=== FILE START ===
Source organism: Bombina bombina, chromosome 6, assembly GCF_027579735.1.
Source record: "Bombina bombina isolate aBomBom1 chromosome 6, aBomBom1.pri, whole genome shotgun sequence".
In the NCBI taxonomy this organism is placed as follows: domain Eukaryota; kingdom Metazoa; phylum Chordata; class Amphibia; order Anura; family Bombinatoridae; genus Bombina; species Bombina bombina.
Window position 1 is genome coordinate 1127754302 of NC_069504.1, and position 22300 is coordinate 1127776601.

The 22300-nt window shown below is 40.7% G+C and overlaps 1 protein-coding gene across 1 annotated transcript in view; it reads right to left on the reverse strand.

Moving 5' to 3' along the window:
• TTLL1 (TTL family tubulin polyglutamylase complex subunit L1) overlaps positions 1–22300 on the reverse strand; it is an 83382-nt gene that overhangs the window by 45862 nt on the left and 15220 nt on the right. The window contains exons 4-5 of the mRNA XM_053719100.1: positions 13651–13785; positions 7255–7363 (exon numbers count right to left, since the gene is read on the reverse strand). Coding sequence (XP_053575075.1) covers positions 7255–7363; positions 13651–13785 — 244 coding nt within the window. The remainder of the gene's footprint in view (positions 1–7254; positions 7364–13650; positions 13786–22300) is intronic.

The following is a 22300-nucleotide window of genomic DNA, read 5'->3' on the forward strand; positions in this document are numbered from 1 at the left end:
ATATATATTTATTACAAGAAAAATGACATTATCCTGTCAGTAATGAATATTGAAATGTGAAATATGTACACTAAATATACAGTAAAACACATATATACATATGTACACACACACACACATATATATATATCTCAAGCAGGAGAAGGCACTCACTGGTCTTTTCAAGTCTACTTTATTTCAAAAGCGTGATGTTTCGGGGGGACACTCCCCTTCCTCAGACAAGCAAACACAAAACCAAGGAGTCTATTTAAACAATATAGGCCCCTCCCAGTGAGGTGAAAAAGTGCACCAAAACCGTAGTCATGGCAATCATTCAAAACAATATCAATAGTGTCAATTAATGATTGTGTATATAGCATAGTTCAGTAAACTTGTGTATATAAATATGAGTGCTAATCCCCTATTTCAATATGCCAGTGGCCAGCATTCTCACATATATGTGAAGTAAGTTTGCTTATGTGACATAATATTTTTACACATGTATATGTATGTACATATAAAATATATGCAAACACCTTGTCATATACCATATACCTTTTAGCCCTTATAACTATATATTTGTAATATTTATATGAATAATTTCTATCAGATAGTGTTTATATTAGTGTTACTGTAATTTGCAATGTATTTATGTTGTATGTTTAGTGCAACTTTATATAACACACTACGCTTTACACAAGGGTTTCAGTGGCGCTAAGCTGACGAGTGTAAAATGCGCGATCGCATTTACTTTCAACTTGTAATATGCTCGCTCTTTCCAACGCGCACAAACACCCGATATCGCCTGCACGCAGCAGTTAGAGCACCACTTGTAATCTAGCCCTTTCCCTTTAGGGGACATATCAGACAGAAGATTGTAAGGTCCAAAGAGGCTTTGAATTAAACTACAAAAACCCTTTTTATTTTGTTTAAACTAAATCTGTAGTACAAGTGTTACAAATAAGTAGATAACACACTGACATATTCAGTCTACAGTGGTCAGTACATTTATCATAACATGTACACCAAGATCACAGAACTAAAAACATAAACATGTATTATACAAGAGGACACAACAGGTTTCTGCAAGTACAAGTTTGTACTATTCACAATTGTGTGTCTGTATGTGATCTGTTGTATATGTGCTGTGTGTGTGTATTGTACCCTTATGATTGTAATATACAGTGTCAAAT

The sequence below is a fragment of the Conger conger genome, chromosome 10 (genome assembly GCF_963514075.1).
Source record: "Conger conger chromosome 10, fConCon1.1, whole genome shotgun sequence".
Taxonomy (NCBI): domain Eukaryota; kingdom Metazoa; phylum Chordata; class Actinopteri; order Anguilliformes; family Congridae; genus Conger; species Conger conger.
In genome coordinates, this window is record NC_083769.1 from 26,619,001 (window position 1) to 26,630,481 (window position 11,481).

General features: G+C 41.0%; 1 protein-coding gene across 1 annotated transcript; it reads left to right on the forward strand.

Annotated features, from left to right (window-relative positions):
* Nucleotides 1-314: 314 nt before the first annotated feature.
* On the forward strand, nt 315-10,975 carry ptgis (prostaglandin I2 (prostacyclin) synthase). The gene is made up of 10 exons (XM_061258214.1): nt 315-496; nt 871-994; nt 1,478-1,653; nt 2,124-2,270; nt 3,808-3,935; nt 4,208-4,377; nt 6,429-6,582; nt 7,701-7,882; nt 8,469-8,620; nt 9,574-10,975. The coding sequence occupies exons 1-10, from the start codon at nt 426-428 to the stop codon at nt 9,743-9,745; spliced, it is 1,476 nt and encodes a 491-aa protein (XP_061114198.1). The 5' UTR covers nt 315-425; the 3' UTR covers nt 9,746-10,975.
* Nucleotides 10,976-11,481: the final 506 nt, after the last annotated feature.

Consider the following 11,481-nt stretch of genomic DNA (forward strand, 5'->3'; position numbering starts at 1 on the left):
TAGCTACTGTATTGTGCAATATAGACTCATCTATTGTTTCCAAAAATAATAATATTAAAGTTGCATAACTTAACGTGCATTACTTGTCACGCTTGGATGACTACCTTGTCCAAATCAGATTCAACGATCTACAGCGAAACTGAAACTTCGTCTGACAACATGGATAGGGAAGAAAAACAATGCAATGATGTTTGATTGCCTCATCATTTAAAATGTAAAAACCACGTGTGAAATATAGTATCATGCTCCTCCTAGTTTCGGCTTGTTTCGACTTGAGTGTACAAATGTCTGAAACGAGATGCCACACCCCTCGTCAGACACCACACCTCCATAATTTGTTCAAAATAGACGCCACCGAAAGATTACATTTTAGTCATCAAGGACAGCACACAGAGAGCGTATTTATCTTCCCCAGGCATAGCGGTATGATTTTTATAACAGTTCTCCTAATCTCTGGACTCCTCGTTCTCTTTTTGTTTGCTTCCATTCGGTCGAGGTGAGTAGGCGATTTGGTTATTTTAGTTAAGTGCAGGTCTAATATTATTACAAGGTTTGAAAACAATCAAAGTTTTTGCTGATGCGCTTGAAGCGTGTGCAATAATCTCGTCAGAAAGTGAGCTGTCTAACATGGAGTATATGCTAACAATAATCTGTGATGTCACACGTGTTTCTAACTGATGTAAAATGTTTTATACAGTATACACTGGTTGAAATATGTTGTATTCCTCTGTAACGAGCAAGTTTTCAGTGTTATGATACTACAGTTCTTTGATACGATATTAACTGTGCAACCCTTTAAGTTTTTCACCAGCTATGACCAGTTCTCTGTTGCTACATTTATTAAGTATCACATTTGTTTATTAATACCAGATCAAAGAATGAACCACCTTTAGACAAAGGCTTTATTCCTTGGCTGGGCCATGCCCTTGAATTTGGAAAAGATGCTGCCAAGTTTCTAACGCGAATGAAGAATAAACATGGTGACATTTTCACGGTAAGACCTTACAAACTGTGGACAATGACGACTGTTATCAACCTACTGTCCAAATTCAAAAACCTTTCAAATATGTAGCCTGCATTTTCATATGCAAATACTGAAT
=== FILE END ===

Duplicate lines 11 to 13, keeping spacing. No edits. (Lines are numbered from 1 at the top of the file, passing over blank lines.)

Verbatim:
Source record: "Conger conger chromosome 10, fConCon1.1, whole genome shotgun sequence".
Taxonomy (NCBI): domain Eukaryota; kingdom Metazoa; phylum Chordata; class Actinopteri; order Anguilliformes; family Congridae; genus Conger; species Conger conger.
In genome coordinates, this window is record NC_083769.1 from 26,619,001 (window position 1) to 26,630,481 (window position 11,481).